A lasting impression is what Muoki aims for
“It’s like making a communications network,” said Park who tries to make in-person contact with each of his customers after communicating with them through his work on the plate. “Talking to customers who I didn’t get to spend too much time conversing with while I cook is a thing I want to do so that they can continue to think about the restaurant as they walk out and eat cookies, and possibly think about making another trip back to the restaurant soon.”
Delicious food is not as charming without individualized service, Park believes.
He then fulfilled his desire to use more seafood in his cooking at a French restaurant and led a food lab attached to a restaurant on Jeju Island for about a year.
Before joining Havichi Hotel and Resort in Jeju in 2015, he was part of the staff that opened the globally famous The Test Kitchen in Cape Town. He started out at the bottom tier of about 20 chefs, but over the course of five years spent there, he shot up to become the No. 2 chef in the kitchen.
With limited access to a variety of ingredients while in Africa, his interest in nature grew exponentially, especially for trees, as it was used by local people to cook their food outdoors and was also where many local animals reside. Muoki, the name of his restaurant, means oak tree in a South African dialect.
Although there are not any staples similar to gochujang or doenjang that are representative of South African cuisine in Park’s kitchen, the way he handles his meat comes from his time spent there. If there was a market for pigeon or horse meat in Korea, he would try to use them more, but, since many meat choices are not available from butchers or wanted by diners here, he uses more classic dishes with a bit of a tweak for younger diners looking for creative stories behind the dish or a plate design that is social media friendly.
“Anything classic tastes good,” said Park, “and I look for taste in something classical but I express such [taste] in a more modern way.”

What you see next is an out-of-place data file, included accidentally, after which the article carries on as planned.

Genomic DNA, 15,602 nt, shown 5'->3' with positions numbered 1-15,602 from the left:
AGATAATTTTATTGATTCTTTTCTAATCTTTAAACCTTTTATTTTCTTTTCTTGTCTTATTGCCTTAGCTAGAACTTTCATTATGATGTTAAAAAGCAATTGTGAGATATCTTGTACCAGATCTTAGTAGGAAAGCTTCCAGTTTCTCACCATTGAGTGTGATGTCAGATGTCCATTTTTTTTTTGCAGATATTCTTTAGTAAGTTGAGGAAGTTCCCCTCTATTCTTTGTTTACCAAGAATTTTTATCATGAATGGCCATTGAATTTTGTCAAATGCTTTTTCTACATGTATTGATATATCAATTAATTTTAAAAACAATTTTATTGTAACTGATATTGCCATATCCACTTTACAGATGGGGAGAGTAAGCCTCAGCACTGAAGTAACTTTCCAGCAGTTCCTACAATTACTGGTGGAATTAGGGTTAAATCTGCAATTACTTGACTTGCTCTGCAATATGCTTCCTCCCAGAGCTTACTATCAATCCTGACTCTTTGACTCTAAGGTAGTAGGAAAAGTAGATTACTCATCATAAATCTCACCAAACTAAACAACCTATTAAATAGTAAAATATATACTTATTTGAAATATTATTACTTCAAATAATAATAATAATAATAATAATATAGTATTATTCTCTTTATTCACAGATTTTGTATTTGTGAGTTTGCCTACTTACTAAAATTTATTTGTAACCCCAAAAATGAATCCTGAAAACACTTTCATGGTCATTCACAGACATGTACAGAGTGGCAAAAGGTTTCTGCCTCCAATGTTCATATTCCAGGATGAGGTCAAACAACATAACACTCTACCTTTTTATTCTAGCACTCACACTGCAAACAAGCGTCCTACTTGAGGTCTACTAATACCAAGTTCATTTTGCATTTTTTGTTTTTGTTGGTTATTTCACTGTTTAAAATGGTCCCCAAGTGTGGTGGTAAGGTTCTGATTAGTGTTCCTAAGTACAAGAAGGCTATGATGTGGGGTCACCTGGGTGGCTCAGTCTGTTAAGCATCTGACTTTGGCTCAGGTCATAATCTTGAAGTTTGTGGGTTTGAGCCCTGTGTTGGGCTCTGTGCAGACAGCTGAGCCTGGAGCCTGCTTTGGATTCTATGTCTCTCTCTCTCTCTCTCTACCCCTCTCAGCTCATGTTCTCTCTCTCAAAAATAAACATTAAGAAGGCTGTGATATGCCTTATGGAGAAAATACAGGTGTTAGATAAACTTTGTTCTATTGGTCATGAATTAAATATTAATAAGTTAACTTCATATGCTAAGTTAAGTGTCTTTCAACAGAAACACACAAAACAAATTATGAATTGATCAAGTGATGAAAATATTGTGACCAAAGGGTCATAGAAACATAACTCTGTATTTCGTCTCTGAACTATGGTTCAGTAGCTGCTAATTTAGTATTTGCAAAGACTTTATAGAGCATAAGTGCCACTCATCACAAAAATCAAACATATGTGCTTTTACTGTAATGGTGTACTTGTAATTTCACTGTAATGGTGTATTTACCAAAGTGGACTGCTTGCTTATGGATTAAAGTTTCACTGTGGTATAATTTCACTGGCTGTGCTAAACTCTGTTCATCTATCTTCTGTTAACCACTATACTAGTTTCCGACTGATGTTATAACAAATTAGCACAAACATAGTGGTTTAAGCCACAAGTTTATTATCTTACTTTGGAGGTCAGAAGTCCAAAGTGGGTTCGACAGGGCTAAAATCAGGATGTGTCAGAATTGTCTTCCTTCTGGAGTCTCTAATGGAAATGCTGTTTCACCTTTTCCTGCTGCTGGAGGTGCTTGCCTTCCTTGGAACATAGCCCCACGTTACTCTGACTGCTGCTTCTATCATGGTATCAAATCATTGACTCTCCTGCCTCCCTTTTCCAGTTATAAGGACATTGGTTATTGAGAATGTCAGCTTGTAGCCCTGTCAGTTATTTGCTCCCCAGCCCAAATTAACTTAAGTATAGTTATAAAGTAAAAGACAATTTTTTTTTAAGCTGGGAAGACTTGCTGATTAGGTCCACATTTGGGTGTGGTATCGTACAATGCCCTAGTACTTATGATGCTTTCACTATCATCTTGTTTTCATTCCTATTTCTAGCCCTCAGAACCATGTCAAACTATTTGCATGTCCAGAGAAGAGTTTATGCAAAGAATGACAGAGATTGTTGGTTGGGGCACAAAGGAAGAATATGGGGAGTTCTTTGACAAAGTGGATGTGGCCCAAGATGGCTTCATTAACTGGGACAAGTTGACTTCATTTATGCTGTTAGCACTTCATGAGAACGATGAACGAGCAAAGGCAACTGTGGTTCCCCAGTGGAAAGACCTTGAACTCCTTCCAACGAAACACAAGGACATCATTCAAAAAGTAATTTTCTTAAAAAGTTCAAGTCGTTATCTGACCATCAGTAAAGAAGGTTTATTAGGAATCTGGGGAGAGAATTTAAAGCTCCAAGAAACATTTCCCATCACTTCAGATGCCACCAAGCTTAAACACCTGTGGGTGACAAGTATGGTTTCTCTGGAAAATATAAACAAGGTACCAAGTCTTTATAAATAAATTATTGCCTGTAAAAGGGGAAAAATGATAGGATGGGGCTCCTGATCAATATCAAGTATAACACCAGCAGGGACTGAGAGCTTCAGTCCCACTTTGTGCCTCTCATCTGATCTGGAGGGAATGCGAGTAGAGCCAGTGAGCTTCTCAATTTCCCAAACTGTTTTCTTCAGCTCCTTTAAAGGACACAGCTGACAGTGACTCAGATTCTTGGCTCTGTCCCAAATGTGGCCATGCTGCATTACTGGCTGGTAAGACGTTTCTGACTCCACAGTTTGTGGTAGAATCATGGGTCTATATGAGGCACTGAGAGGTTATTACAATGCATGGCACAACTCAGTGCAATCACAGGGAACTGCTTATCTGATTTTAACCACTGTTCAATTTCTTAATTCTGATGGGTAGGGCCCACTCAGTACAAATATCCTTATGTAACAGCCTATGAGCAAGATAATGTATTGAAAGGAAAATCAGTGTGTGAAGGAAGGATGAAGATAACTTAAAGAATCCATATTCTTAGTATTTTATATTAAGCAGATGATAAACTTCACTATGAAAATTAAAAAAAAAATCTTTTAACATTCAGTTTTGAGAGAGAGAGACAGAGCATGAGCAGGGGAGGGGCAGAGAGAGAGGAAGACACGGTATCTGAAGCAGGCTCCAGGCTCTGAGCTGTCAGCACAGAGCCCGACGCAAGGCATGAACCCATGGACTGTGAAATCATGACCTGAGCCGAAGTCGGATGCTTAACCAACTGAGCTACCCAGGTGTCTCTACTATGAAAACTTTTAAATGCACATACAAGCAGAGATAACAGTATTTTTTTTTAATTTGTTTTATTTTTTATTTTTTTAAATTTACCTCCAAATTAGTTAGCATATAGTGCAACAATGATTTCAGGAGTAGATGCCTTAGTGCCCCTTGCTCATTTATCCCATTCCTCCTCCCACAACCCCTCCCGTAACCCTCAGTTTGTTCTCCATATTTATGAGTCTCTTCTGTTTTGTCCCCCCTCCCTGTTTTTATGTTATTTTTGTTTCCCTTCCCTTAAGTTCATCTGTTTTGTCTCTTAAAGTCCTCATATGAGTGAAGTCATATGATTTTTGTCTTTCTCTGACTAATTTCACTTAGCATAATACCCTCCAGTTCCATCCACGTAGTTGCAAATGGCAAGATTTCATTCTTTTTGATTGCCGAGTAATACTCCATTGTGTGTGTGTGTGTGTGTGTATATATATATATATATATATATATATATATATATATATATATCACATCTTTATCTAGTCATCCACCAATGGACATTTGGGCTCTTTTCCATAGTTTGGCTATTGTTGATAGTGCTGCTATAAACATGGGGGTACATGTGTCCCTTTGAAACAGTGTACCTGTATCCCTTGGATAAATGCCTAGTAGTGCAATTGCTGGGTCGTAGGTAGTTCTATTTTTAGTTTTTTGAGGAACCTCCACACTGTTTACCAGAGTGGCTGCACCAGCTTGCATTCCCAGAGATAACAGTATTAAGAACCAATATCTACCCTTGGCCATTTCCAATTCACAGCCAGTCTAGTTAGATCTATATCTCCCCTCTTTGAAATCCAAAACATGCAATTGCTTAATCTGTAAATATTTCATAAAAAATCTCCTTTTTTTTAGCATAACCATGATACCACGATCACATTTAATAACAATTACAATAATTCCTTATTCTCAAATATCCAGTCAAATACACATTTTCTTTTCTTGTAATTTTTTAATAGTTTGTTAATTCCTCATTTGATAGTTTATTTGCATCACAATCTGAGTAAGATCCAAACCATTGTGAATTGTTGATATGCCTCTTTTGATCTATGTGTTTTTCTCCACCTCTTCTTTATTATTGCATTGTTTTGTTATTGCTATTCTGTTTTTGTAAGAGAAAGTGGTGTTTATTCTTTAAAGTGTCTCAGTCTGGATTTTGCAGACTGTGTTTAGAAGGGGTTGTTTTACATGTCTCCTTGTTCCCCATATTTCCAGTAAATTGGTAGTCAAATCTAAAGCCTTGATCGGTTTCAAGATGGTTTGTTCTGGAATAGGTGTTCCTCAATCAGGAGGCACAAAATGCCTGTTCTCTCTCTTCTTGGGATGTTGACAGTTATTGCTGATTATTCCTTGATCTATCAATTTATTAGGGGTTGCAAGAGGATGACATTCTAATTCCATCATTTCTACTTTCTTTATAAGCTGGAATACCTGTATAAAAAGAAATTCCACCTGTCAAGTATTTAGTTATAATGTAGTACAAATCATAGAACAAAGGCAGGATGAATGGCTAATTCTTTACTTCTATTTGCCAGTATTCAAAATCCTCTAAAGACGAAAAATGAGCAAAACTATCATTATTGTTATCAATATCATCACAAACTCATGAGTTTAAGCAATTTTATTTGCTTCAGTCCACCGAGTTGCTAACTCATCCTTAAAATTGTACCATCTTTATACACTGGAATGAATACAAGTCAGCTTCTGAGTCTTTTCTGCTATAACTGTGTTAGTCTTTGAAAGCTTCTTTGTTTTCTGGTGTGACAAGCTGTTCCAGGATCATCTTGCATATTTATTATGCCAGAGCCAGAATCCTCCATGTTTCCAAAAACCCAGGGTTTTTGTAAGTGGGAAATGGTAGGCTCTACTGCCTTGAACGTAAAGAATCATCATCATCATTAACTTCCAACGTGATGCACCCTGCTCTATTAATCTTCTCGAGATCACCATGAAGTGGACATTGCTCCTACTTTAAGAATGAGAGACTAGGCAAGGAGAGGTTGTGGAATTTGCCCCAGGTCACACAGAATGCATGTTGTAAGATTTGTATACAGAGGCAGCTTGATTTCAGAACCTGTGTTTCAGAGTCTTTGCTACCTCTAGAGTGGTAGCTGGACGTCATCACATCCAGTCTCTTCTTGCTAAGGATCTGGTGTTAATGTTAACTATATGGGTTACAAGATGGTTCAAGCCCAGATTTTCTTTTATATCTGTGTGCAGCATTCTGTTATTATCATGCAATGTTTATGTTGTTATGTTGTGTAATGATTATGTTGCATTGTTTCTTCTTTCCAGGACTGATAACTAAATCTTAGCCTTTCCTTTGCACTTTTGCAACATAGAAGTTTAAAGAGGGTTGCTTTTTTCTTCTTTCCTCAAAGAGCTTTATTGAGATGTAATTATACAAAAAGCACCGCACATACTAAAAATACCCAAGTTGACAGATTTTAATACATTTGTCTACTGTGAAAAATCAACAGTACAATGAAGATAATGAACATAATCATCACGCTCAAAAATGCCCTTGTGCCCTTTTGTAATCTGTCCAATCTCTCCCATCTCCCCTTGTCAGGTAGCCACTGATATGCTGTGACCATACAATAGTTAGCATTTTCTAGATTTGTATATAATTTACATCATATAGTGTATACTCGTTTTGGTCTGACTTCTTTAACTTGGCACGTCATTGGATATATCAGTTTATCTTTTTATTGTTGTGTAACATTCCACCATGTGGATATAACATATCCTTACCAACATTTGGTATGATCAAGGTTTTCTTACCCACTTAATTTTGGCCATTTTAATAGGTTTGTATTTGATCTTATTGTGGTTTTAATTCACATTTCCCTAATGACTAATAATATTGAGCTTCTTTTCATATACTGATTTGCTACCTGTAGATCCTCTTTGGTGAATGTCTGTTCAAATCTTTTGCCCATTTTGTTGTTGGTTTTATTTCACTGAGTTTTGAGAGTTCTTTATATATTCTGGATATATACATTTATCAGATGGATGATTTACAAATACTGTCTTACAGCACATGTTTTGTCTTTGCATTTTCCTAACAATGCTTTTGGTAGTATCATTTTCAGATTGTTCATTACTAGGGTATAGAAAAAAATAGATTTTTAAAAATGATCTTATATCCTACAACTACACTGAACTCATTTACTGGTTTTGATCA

“I have learned how to keep a balance between sticking to my beliefs while catching up with the trends.”
What’s more evidently shown on his plates is his time spent in Jeju. He has made his own version of cutlass fish soup, a distinctly Jeju-style cuisine that wasn’t widely enjoyed elsewhere in the country. Since cutlass fish is usually served grilled instead of being put in a soup, the presentation was classic, yet different enough for Seoulites.
Another dish he calls “Night of the Sea” was inspired by his time spent looking out onto the sea at night by the Pacific Ocean at his former kitchen.
Big fin squid was used to show how sea creatures live underwater, with a cream-based sauce symbolizing waves. A white radish is cut into a shape of crescent moon to make the diners feel like they can sit there and look at the moon as if they are by the shore.
“During my time spent in Jeju, I had a ocean view right outside of my window, heard the waves breaking when I woke up, and could drive for five minutes and be deep in the forest,” said Park.
“It made me think I could come up with thousands of ideas for dishes, and taught me I could create a menu based on inspirations from the scenery and nature, not only with a choice of ingredients available. It opened my eyes.”
Now that he is in Seoul, with many available ingredients from farmers, butchers and foragers across the nation, he focuses on delving into one ingredient at a time, just like he did with meat in South Africa and with fish in Jeju. For a dessert made with tangerine, he doesn’t just stop at making a sorbet or a cake. He tried frying and boiling, and now presents a dish made using seven different methods.
“The ultimate idea is to use an item a lot until one can see the potential each and every ingredient has,” said Park.
BY LEE SUN-MIN [email@example.com]